Communication from the Commission to the European Parliament, the Council and the European Economic and Social Committee - Implementing the Community Programme for improved growth and employment and the enhanced competitiveness of EU business: Further Progress during 2006 and next steps towards a proposal on the Common Consolidated Corporate Tax Base (CCCTB)
/* COM/2007/0223 final */
[pic] | COMMISSION OF THE EUROPEAN COMMUNITIES |
COM(2007) 223 final
COMMUNICATION FROM THE COMMISSION TO THE EUROPEAN PARLIAMENT , THE COUNCIL AND THE EUROPEAN ECONOMIC AND SOCIAL COMMITTEE
Implementing the Community Programme for improved growth and employment and the enhanced competitiveness of EU business: Further Progress during 2006 and next steps towards a proposal on the Common Consolidated Corporate Tax Base (CCCTB)
TABLE OF CONTENTS
1. Background 3
2. Progress to date 4
2.1. Activities of the Common Consolidated Corporate Tax Base Working Group (CCCTB WG) 4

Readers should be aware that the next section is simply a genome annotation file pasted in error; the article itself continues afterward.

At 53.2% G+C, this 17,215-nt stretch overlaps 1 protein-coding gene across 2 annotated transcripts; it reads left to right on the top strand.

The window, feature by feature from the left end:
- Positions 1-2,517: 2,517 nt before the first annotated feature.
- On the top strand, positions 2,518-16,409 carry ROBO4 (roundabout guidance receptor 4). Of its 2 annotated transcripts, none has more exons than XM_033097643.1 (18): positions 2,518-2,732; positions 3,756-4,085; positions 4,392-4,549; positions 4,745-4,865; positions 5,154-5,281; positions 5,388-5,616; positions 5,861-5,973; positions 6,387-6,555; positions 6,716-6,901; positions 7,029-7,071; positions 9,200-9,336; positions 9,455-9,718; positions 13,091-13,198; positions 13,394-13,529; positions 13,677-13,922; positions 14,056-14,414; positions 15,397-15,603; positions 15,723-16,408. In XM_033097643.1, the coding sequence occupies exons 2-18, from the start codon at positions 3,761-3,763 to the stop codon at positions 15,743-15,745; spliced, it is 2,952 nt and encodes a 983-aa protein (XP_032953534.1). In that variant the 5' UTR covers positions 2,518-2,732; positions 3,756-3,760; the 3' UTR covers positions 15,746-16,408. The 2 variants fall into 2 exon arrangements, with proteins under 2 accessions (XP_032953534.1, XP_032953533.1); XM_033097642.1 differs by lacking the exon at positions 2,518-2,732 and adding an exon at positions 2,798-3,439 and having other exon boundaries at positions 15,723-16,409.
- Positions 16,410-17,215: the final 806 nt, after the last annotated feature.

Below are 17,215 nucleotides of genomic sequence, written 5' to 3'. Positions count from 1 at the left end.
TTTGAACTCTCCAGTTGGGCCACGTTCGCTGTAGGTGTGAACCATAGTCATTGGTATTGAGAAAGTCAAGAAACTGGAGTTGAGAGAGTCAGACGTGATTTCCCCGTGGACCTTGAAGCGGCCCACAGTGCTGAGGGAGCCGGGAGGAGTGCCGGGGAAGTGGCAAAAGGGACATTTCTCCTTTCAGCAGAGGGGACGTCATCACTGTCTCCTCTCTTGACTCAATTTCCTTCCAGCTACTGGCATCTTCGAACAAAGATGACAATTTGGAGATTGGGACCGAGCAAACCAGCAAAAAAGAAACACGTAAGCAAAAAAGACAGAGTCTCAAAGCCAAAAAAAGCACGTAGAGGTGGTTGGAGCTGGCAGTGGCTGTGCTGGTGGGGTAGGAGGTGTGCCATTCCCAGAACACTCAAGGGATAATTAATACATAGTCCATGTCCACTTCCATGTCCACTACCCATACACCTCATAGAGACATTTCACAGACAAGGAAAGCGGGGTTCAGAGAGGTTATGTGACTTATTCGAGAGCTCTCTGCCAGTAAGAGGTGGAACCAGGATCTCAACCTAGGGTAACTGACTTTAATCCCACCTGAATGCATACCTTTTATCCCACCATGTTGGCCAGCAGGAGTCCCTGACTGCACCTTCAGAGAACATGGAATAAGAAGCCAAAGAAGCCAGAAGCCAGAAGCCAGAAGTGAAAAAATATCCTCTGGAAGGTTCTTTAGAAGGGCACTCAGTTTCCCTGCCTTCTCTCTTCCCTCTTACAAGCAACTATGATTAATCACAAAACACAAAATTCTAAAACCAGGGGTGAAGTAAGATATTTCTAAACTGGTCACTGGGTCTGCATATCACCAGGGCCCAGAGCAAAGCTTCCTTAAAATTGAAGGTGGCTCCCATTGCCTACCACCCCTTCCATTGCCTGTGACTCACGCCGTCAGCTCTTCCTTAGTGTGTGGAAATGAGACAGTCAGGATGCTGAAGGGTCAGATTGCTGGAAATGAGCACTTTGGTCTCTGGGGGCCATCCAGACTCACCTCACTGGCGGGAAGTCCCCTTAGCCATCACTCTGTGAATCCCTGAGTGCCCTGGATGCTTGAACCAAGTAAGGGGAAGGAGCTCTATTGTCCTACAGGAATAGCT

2.2. Progress outside the Working Group – Impact Assessment 5
3. The next steps 5
4. Conclusions 7
Some specific technical points discussed in the December 2006 extended CCCTB Working Group meeting 9
Some detailed technical issues which have been discussed in the CCCTB Working Group and which the Commission is still reflecting on 9
This Communication outlines progress to date on the CCCTB under the outline Work Programme established in 2004. It concentrates on the work done during 2006, highlighting some of the more noteworthy issues which have arisen and recapping on some of the key strategic issues related to the CCCTB.
The 2006 Communication explained the background to and objectives of the CCCTB and announced that a further progress report would be prepared in 2007. These objectives remain valid, as there have been few decisive developments since then to remove the tax obstacles in the Internal Market.